their way to Florida. Governor Scholtz [sic] served notice that no more tran- 
sients would be admitted to Florida camps and those trying to enter the State 
without means of support would be turned back. 



[Florida Times-Union, December 7, 1934] 
Sholtz Fears Jobless May Prove Menace 

calls for cooperation in preventing needy invading state 

Tallahassee, Dec. 6. — The possibility of a crime wave as a result of the 
unprecedented number of jobless transients being in the State presented a problem 
today for public officials. 

Calling upon sheriffs and others to make every effort to get the jobless wanderers 
started on their way home, Gov. Dave Sholtz said "this is one of the greatest 
perils that has ever threatened our State." * * * 

Governor Sholtz urged public officials to "take drastic action" so that "this 
threatened evil may be nipped in the bud. After hordes of these people are here 
it may be too late." 

Earlier this week, Governor Sholtz telegraphed governors of all States east of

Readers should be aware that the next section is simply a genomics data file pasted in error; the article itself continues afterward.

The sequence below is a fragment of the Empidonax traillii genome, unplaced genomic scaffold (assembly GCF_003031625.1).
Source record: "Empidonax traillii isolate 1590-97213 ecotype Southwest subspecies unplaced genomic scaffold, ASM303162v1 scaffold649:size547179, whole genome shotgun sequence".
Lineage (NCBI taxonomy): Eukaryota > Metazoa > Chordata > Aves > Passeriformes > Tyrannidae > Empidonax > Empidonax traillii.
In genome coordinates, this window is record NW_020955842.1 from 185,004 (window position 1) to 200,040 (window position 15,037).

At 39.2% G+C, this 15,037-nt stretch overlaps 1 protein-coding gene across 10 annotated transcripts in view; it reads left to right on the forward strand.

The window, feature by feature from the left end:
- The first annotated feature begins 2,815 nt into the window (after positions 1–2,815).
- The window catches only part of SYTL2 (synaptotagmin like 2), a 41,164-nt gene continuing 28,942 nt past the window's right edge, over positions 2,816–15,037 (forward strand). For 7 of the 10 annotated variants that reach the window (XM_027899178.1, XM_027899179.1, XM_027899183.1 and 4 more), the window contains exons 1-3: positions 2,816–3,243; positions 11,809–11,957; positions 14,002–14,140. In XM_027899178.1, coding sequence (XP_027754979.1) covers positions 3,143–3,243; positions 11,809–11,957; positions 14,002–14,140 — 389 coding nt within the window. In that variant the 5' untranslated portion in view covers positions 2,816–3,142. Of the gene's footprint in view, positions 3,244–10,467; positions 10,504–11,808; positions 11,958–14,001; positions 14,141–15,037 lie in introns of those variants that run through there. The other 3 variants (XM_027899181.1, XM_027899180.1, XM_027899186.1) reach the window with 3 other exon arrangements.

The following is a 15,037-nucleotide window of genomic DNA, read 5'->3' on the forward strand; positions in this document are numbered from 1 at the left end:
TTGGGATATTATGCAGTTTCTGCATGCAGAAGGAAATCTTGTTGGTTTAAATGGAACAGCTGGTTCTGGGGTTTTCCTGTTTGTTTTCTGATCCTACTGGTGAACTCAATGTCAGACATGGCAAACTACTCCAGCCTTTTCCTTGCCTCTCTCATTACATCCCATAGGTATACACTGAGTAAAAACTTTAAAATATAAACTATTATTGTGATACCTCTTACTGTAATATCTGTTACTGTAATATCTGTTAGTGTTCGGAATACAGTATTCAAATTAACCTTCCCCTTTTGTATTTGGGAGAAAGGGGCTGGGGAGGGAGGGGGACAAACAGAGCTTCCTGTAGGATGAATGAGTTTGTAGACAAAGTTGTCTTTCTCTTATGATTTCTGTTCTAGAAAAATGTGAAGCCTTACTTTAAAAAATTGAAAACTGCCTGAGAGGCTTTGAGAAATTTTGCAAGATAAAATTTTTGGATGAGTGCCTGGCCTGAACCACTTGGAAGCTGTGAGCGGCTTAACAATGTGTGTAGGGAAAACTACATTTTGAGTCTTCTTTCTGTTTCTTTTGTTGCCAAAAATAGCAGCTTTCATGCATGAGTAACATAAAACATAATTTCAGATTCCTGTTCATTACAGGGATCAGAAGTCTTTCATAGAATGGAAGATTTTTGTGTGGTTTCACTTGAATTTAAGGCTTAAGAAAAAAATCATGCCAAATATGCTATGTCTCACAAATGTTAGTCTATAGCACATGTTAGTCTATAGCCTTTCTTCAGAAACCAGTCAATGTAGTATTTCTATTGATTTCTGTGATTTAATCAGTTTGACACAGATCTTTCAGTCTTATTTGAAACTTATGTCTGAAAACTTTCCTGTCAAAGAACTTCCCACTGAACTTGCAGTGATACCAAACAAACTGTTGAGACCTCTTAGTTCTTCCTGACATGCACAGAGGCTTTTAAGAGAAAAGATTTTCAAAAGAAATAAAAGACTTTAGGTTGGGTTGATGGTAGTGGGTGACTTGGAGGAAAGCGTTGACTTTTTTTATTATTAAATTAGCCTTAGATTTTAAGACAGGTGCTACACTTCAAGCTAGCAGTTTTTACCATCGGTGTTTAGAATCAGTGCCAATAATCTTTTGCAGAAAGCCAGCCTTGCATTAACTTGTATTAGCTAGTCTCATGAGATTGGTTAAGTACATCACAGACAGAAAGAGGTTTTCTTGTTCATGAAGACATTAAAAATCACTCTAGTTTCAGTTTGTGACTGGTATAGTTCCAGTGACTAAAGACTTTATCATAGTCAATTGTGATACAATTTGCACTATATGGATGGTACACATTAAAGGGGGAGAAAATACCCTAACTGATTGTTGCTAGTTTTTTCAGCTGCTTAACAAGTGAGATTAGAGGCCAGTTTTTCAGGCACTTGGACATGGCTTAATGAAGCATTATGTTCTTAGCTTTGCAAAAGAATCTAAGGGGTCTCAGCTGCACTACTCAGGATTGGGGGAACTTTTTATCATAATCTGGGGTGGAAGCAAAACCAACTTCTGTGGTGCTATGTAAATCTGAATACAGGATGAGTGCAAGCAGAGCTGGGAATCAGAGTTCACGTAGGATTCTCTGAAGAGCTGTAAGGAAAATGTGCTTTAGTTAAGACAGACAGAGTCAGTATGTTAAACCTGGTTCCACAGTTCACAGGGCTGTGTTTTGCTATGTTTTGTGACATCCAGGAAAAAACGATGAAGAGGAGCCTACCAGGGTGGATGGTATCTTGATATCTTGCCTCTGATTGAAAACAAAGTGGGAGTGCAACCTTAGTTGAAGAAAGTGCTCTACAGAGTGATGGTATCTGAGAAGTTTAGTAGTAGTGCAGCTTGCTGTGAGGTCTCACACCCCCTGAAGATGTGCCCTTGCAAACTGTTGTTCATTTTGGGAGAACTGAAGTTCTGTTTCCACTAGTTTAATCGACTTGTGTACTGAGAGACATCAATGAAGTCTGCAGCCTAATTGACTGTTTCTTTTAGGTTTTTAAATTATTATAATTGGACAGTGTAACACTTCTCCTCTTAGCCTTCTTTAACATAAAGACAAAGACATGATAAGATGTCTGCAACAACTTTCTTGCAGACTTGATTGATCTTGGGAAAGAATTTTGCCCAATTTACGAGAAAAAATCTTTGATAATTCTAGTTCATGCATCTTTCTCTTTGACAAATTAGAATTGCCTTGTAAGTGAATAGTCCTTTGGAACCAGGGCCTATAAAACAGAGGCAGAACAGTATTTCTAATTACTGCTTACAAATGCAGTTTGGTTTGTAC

the Mississippi River to "serve notice" upon their people that no more transients 
could be accommodated in this State, and that there was no available employment. 

If transients without jobs or visible means of support come to the State, an 
effort will be made to turn them back at the State line. Should they succeed in 
entering the State they face "arrest, which would be unpleasant and unprofitable 
to all concerned," the Governor warned. * * * 



[Florida Times-Union, December 11, 1934] 
Patrol Established To Check Transient Travel Into Florida 

Tallahassee, Dec. 10. — A motorized patrol took up its task of turning back 
transients at the Florida border today. 

E. A. Schunnan, highway department official under whose direction the patrol 
operates, said passenger automobiles will not be molested unless the equipment 
indicates the occupants "are travelling on a shoestring." * * * 



[New York Times, December 23, 1934] 
FLORIDA EXPECTS INFLUX OF JOBLESS 

Governor Asks Other States to Help Turn Back Horde of Drifters — 
No Work For Them There — Border Patrol Suggested as the Federal 
Transient Camps are Filled